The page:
For our investigation, we used Zanroo, a paid social listening and
monitoring tool, to collate posts from public Malaysian Facebook
pages in all three languages (English, Bahasa Malaysia and
Chinese) based on a set of keywords related to the Hong Kong
We focused on posts uploaded from June 1, 2019 to March 31, 2020.
The resulting dataset consisted of 11,482 posts from 384 pages,
together with details of each post including the number of
engagements, date and time of posting, links and media shared, as
well as the number of followers of each page. However, a small
number of posts unrelated to the Hong Kong protests were
mistakenly included in the dataset as they shared the same
Due to limited resources, our investigation focused on Facebook as
it is the most popular social media platform used by Malaysians.
We only covered Facebook pages that are categorised as Malaysian
pages based on various criteria including page description,
location of page managers, contact numbers and related websites.
The categorisation was done by the team at Zanroo.
Our team then manually inspected posts in the dataset that had
received a minimum of 20 engagements. Engagements refer to
Facebook reactions (which allow users to respond to a post using
emojis to convey different meanings such as like, love, laughter,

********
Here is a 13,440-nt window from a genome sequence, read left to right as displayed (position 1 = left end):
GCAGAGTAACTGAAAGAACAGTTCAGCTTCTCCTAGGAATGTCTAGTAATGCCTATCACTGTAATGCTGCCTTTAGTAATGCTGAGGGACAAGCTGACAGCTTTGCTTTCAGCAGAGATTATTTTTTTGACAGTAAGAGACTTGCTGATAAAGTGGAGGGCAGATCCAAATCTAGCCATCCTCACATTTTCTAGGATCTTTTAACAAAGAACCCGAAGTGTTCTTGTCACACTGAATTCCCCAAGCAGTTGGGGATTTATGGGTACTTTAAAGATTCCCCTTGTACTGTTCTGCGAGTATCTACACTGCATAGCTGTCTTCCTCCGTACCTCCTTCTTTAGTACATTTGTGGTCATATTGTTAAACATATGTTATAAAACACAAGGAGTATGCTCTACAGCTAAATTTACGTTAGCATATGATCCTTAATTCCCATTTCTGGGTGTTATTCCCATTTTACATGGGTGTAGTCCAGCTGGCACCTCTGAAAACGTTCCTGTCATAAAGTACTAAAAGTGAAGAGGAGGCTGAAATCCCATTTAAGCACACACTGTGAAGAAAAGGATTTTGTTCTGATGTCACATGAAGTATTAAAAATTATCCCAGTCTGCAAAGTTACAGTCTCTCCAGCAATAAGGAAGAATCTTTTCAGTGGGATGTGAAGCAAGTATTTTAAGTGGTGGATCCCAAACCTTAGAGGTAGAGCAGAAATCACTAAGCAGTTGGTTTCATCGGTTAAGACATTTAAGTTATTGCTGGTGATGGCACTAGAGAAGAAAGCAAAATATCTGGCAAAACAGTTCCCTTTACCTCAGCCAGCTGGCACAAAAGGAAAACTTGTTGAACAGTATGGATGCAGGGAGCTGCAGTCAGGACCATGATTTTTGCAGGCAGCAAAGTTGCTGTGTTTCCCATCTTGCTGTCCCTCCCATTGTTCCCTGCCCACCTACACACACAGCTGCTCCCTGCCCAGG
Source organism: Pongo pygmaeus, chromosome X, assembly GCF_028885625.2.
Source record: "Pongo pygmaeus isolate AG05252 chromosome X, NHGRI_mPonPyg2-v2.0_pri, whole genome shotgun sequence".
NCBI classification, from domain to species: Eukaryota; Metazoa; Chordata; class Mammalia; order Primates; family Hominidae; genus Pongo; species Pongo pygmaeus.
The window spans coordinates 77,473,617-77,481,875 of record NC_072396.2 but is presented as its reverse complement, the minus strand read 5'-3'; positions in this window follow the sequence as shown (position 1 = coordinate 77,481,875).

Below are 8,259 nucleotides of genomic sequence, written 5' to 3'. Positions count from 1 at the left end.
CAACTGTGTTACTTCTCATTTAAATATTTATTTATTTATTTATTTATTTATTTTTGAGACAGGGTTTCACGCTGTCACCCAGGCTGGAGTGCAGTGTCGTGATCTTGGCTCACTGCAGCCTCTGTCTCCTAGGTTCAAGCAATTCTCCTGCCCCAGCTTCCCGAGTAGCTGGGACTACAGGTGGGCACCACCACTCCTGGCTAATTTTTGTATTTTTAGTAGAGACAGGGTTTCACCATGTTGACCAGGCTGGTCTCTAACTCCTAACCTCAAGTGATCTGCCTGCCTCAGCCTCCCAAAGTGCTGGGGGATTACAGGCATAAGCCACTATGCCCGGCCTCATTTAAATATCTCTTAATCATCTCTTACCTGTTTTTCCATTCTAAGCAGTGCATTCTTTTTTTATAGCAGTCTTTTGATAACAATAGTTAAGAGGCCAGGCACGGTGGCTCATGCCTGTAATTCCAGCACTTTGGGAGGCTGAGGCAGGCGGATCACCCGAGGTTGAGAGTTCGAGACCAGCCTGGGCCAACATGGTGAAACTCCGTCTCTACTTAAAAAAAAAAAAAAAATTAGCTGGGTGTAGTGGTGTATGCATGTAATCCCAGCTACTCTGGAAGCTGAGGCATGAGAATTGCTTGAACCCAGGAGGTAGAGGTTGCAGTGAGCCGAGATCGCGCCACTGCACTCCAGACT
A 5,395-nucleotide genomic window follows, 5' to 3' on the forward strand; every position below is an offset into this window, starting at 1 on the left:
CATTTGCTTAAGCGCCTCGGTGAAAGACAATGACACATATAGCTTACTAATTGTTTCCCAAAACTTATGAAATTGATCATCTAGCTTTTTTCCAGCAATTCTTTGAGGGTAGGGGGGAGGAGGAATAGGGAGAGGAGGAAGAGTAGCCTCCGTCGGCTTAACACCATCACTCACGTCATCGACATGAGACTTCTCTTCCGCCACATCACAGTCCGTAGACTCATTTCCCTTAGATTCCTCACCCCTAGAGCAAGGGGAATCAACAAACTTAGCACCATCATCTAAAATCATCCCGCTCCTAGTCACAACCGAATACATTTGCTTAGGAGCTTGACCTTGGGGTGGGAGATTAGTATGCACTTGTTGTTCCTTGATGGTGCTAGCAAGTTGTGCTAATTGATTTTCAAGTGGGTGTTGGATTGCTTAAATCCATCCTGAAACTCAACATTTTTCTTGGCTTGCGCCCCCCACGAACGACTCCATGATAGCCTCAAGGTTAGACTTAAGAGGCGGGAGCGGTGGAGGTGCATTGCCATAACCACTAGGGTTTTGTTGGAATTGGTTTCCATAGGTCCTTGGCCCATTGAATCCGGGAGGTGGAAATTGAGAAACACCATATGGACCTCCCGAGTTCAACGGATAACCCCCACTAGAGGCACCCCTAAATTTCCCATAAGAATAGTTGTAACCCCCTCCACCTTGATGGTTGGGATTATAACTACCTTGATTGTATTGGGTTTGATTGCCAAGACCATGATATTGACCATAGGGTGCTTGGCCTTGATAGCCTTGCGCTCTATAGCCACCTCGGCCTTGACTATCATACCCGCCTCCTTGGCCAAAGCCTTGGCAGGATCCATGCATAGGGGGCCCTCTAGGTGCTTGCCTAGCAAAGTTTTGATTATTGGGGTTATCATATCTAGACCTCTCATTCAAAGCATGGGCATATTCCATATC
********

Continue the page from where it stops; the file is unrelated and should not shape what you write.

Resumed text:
surprise, anger and sadness), comments and shares received by each
We then scrutinised each post for misinformation or other relevant
information. If it was a post shared from another Facebook page, a
YouTube video or web page, we would similarly track and inspect
the content for any misinformation.
For web pages or YouTube videos linked to those Facebook pages, we
were able to track how many engagements they received on different
social media platforms and identified which public Facebook pages
also shared them using the
CrowdTangle Link Checker, a Chrome extension.
We have made the
Due to Facebooks privacy terms, we could only extract posts from
public pages. Access to all posts from closed pages or individual
users is restricted by Facebook. Although we could view the
comments posted by personal accounts on public pages, we cant
trace their profiles. Hence we have excluded all comments by
personal accounts from our investigation.
The dataset of posts by public Malaysian Facebook pages that
Zanroo built for us is not exhaustive as pages could have been
left out. This is as Zanroo depends on various signals shown on a
Facebook page to determine if the page should be categorised as a
Malaysian page. For example, a page followed by mostly Malaysian
users but do not show any affiliation to Malaysia in its
description, managers location, contact number or websites might
not be categorised as a Malaysian page and thus, excluded in the